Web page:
Search Results for: cale

The Bible TV show

The Bible on the History Channel is a smash hit, even though most critics hate it.  The mini-series reportedly takes a reverent stance towards its source material.  I have not seen it.  Have you?  How is it?  (After the jump, a critic of the Hollywood scene discusses the show.) [Read more...]

Historic preservation for modernism

The modernist architecture of the first half of the 20th century rejected ornamentation, tradition, and history itself.   In the age of reason, science, and progress, “form follows function.”  Buildings were bare structures of concrete, glass, and steel.  If they were beautiful–and some were–that is a byproduct of their pragmatic purpose.  Today, though, modernist architecture–like modernist art, literature, philosophy,and theology–has become dated, culturally-irrelevant, and old-fashioned.  But now the historic preservation movement is adding relics of modernist architecture to the buildings it is trying to save. [Read more...]

Society has little defense

Not too long ago, both liberals and conservatives were oriented to some kind of common social good.  Liberals pushed for what they considered to be “social justice.”  Conservatives emphasized patriotism and worked for cultural stability.  Today, both sides frame their arguments in terms of personal liberty and individual rights (gay rights, abortion rights, reproductive freedom, etc., vs. parental rights, religious liberty, gun rights, free markets, etc.).

Is that an advance?  Perhaps it is.  But did you notice that when we recently discussed Iceland’s attempt to battle pornography, hardly any of us–social conservatives mostly, me included–were able to come up with any way to oppose it legally.  Even as we were decrying pornography and admitting how socially harmful it is, we could only conceive of the issue in terms of first amendment rights.  On another blog that discussed Iceland’s policies, someone defended pornography on the grounds that we must not interfere with free market economics, that the demand must call forth a supply.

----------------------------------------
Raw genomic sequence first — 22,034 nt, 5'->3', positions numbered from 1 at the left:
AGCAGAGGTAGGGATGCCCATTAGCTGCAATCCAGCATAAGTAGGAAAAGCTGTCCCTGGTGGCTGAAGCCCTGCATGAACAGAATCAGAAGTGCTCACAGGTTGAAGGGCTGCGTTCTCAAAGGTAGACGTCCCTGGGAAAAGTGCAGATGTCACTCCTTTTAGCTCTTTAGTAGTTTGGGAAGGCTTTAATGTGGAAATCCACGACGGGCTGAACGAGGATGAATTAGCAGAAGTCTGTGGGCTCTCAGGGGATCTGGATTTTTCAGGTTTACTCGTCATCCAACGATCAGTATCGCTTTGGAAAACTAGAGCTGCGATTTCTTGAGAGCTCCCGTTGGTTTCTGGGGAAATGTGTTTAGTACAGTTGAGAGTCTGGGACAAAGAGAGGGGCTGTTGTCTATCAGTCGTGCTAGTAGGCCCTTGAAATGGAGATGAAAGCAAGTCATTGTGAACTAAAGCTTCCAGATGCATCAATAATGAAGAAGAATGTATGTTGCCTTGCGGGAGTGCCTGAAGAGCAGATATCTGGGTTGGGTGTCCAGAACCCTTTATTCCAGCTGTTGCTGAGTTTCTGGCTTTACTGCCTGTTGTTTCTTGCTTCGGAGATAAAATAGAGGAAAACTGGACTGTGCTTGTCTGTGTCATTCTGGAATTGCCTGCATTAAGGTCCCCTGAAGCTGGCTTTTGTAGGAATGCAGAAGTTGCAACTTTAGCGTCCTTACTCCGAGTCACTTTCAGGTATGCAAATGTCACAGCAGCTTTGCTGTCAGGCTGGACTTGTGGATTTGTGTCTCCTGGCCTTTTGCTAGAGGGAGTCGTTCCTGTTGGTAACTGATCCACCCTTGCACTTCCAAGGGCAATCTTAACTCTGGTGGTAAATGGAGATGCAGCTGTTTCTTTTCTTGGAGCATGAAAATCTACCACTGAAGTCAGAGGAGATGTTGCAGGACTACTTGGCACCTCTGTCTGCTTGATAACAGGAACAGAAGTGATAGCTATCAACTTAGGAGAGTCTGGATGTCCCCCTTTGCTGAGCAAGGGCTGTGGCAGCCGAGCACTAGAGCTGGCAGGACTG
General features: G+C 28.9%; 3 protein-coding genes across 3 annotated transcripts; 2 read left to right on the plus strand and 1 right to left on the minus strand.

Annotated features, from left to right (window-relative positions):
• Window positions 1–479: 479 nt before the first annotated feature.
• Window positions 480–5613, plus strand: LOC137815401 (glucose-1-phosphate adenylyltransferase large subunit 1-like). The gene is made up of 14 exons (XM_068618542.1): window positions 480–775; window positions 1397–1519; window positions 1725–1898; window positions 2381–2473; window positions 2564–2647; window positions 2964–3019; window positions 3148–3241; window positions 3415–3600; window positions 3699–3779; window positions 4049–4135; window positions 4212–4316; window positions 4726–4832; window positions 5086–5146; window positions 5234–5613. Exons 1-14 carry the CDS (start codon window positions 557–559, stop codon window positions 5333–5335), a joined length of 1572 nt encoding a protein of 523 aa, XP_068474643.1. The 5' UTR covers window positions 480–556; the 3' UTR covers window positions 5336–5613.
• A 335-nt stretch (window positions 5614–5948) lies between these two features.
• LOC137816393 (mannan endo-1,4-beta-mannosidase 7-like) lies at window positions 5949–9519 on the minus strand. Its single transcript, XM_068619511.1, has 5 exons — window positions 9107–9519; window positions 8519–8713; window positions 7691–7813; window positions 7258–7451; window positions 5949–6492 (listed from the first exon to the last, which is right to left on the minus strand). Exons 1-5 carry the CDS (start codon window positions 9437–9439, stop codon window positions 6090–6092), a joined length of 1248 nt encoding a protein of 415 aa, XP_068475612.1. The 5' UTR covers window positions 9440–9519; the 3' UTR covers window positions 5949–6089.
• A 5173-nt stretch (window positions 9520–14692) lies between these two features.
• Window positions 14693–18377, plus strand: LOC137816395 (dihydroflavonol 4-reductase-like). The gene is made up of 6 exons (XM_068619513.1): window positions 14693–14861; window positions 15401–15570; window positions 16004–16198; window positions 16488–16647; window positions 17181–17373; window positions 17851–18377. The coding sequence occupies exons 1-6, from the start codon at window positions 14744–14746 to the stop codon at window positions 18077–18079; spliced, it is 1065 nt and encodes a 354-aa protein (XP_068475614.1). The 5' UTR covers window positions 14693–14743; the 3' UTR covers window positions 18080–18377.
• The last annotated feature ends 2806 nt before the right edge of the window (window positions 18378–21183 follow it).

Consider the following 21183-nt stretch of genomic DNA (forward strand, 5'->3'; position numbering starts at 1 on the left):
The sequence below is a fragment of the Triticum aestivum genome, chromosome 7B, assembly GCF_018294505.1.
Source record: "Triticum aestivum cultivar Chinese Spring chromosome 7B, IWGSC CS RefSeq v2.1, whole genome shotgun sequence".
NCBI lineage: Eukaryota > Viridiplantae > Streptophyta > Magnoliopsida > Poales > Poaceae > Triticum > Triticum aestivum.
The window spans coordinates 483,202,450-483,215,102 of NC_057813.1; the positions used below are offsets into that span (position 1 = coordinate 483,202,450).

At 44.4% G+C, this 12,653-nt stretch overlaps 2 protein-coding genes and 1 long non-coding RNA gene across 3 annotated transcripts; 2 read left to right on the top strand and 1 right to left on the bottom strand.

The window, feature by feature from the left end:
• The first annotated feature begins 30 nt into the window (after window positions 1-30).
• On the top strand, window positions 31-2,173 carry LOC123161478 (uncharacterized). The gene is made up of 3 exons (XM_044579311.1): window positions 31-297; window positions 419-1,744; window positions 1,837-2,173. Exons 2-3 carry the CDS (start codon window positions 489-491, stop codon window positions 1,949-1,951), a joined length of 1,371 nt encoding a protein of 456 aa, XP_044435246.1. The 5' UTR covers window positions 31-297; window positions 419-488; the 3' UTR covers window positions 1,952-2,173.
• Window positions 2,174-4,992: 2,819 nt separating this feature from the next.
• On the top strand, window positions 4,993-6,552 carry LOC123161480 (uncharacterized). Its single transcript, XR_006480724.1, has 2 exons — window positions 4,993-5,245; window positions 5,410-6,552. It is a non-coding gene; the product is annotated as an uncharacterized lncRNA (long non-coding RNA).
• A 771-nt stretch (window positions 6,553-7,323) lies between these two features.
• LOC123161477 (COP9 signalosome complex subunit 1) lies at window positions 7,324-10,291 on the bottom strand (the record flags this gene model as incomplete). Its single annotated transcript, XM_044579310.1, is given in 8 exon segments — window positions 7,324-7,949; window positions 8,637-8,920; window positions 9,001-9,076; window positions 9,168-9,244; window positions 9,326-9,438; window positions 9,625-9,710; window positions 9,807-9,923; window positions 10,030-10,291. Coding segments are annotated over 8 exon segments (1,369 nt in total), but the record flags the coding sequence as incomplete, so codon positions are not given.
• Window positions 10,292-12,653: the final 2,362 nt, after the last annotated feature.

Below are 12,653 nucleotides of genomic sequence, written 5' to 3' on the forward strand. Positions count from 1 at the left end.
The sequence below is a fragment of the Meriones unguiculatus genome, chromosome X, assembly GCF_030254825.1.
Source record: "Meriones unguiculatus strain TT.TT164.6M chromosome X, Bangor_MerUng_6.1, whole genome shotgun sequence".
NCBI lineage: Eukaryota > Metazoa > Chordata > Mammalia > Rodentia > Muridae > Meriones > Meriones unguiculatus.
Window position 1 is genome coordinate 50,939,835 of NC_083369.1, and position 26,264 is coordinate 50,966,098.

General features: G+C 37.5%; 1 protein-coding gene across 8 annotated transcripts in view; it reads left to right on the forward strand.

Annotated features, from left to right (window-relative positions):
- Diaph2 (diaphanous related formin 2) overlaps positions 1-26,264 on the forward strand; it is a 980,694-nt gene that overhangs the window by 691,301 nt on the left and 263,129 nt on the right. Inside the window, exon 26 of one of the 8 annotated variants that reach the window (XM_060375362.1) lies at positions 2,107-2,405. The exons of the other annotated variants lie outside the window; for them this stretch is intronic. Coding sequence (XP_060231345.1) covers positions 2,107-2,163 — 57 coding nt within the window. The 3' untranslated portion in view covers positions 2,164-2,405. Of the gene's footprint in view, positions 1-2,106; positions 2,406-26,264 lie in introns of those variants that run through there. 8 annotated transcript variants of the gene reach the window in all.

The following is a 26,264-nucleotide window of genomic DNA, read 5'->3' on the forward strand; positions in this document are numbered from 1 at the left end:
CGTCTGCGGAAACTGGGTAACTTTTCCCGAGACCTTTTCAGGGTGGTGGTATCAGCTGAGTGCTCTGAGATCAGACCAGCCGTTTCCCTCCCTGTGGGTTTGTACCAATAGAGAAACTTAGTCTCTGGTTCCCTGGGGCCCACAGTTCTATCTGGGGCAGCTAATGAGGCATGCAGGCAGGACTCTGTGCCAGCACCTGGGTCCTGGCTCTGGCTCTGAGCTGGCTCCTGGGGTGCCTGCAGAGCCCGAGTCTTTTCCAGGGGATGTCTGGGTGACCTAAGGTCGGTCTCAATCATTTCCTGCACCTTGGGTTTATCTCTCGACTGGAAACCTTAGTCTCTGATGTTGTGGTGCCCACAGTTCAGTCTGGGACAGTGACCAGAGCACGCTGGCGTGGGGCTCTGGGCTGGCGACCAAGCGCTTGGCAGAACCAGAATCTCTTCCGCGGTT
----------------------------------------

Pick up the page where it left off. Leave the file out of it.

Then I was part of a discussion of Alexander Solzhenitsyn’s graduation address at Harvard University in 1978.  In that talk, the exiled Russian author who spent nearly a decade in the Soviet gulag and whose dissident writings helped bring about the fall of Communism, said why he would not recommend that his country, once free, emulate the modern West.  One reason he gave is that western societies have become “legalistic”; that is, our societies have replaced morality with laws.  And societies cannot protect themselves with laws alone. [Read more...]

Those cute, fluffy killing machines

I like cats.  I like dogs too, but I appreciate cats.  But those cool, purring, graceful creatures are formidable killers.  One estimate is that cats kill as many as one out of ten birds.  From ABC:

Cats are responsible for the deaths of 1.4 to 3.7 billion birds and 6.9 to 20.7 billion mammals every year, according to research conducted by the Smithsonian Conservation Biology Institute and the U.S. Fish and Wildlife Service. [Read more...]

Obama’s Second Inaugural Address

A president’s inauguration address can indicate his vision for his next term, rally the country, and make his play for the history books.  President Obama’s speech had no soaring JFK moments (“Ask not what your country can do for you. . . .”) and even extracting significant lines to discuss was rather difficult.  The speech was unified by a “journey” metaphor and by repeating “we, the people.”  The president brought God into the climate change debate (he referred to God quite a bit, actually, mostly to his advantage), upheld the role of government as a collective entity of the people, made gay rights a part of our civil religion, and alluded to gun control without mentioning it in terms of “the safety of our children.”  What follows after the jump are some excerpts, a link to the whole speech, and a rhetorical analysis of its style.   [Read more...]

The sexual revolution reconsidered

You have GOT to read A. N. Wilson’s article in the London Mail entitled ” I’ve lived through the greatest revolution in sexual mores in our history, the damage it’s done appalls me”.  An excerpt, with my emphases:

“I have been divorced. Although I was labelled a Young Fogey in my youth, I imbibed all the liberationist sexual mores of the Sixties as far as sexual morality was concerned.

I made myself and dozens of people extremely unhappy — including, of course, my children and other people’s children. . . . [Read more...]